The sun is starting to feel like fire on my face as I wake up, and at first I assume it’s the blistering heat that’s stirred me out of my dreams. But then I start to hear the groans, low, pained, strangely defeatist, and I turn on my sunbed to find a sight that startles me up and on to my feet.
Everywhere I look, by the pool, on the beach, as far as I can see across the whole resort, tourists are in some kind of distress, many burnt a frightening red by the afternoon sun, as though someone has accelerated the slow lethalness of the rays to deadly proportions, skin steaming and mouths open in contorted screams, mostly silent as the result of fried vocal cords. Elsewhere, I see other figures disturbingly emaciated, scantily-clad youths riddled with some ailment, covered in sores and hives, crawling across the tiles and reaching out to no-one in particular. Others still are trapped on their beds, stomachs bloated to almost ridiculous proportions, bellies hanging out over the sides and hands clutching at their chests as trickles of beer run out of the cans lying knocked over at the base.
I stumble away from those nearest me, moaning and crying and reaching out for me, and start running, desperately, flitting an eye up to the sun every few steps as if anticipating the moment the orb will start to burn through my own skin with sudden speed. But it doesn’t happen. I make it down to the beach, to the edge of the water, and on instinct, perhaps simply to get as far away from what I’ve just seen as I physically can, I plunge in, wading through the surf until I’m fully in the sea, head immersed and the waves crashing over the top of me. I look down at the seafloor below, and my mouth falls open in fresh, disbelieving horror.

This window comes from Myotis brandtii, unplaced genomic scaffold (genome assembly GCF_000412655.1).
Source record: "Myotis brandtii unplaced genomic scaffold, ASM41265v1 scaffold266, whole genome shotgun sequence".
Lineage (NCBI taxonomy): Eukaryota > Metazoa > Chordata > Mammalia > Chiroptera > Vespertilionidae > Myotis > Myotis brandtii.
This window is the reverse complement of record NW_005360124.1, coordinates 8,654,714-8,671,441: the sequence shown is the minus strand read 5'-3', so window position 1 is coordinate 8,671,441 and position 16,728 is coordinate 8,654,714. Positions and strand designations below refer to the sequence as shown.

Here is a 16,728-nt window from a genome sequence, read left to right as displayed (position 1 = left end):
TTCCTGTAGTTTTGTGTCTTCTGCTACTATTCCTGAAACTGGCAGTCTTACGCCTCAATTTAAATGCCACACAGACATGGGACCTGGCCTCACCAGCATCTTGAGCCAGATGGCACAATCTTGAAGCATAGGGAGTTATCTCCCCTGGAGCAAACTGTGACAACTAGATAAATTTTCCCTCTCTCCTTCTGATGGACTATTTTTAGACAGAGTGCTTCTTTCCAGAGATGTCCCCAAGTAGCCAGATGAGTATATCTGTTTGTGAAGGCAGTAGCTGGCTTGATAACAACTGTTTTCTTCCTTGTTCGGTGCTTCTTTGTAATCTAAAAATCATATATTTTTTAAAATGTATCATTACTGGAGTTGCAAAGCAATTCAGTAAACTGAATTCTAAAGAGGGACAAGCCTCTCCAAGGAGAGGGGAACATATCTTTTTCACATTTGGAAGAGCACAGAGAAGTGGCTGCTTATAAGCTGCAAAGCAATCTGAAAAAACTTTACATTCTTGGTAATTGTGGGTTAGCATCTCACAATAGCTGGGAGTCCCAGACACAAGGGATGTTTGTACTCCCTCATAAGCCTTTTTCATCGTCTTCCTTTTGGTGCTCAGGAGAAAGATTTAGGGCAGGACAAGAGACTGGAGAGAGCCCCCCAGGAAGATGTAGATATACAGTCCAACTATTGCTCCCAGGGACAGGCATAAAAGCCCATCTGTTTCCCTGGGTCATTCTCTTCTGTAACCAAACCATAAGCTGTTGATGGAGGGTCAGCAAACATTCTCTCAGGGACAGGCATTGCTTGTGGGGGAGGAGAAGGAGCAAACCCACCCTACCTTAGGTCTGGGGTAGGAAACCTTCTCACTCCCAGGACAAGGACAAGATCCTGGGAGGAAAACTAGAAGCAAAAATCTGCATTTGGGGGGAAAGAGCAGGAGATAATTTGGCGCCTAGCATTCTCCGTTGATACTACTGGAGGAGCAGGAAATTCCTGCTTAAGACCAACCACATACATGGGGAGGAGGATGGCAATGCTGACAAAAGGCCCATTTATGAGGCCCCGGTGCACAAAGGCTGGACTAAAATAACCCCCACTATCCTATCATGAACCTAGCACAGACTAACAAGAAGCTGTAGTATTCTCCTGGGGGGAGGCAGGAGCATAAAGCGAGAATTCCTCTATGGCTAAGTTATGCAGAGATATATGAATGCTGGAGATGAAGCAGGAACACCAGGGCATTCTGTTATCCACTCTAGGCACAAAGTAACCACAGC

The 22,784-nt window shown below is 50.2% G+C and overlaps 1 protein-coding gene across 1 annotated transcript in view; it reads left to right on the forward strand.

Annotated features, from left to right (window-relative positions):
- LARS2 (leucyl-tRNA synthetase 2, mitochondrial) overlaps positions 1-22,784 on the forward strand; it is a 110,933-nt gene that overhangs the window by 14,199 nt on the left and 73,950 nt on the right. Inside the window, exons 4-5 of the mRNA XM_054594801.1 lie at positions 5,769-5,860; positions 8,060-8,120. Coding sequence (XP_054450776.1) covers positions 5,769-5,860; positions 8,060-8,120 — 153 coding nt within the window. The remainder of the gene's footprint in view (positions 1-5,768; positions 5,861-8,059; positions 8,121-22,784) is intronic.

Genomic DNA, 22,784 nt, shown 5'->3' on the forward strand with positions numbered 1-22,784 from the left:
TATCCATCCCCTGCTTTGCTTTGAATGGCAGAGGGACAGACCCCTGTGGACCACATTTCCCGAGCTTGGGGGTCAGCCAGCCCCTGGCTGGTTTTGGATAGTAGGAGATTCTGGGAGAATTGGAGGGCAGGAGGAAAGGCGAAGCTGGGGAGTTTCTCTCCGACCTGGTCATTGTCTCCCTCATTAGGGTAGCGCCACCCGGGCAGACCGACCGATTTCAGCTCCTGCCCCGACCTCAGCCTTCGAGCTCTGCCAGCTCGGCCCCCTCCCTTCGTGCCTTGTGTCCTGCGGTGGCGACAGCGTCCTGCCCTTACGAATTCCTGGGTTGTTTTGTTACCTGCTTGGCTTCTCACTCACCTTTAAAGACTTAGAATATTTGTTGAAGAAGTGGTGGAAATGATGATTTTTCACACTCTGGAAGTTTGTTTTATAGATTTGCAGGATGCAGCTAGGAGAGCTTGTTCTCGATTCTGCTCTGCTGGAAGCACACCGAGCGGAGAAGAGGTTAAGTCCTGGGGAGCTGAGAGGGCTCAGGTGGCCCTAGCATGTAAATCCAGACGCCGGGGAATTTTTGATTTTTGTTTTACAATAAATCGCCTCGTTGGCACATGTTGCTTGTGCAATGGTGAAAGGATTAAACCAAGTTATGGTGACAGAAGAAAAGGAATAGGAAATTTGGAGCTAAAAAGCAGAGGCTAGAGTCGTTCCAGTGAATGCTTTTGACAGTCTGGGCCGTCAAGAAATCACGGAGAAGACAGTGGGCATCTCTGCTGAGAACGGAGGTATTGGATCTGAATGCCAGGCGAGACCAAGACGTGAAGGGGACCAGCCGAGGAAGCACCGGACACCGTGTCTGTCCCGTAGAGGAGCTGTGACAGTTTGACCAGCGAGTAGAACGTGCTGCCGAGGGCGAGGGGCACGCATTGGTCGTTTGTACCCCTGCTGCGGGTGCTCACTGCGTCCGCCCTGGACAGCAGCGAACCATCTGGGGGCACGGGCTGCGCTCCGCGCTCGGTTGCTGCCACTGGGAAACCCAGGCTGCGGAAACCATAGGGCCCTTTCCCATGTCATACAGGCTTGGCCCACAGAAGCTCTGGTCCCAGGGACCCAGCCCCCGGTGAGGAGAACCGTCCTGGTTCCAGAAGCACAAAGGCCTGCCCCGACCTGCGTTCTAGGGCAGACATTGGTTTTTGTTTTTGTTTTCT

Across the ocean floor, more souls, much older, are making their way along, shuffling, struggling, most clad in heavy, drab coats, almost all with bowed heads, eyes dead and disappointed, all optimism apparently crushed from them. Some are wheeling themselves along in chairs, others depending on crutches, some carrying shopping bags in both hands as tears of isolation flow down their cheeks. Some, in concentrated groups, line up in queues, waiting in single file for packages being handed out.
A few, the ones with the barest traces of hope still on their faces, look upwards towards the surface, eyes searching as though wondering if things are better up there. On instinct, I glance up and see brief flashes of legs and arms moving through the water, muffled laughter of children, and I make for the top, swimming my way to the surface and breaking my head above the surf.
The resort is a scene of bliss- sunshine and fun, holidaymakers enjoying the best of summer escapism, splashing in the water, laughing and playing on the beach, drinking on apartment terraces. Glancing down, I find no sign of anything beneath me, nothing on the sea floor, no movement of lonely souls below my floating feet. I open my mouth to question, to speak, to ask someone, anyone, if I’m losing my mind, when I feel the burning heat of the sun on my face, and my vision goes blank.
I open my eyes, blink, and find myself stretched on my sunbed.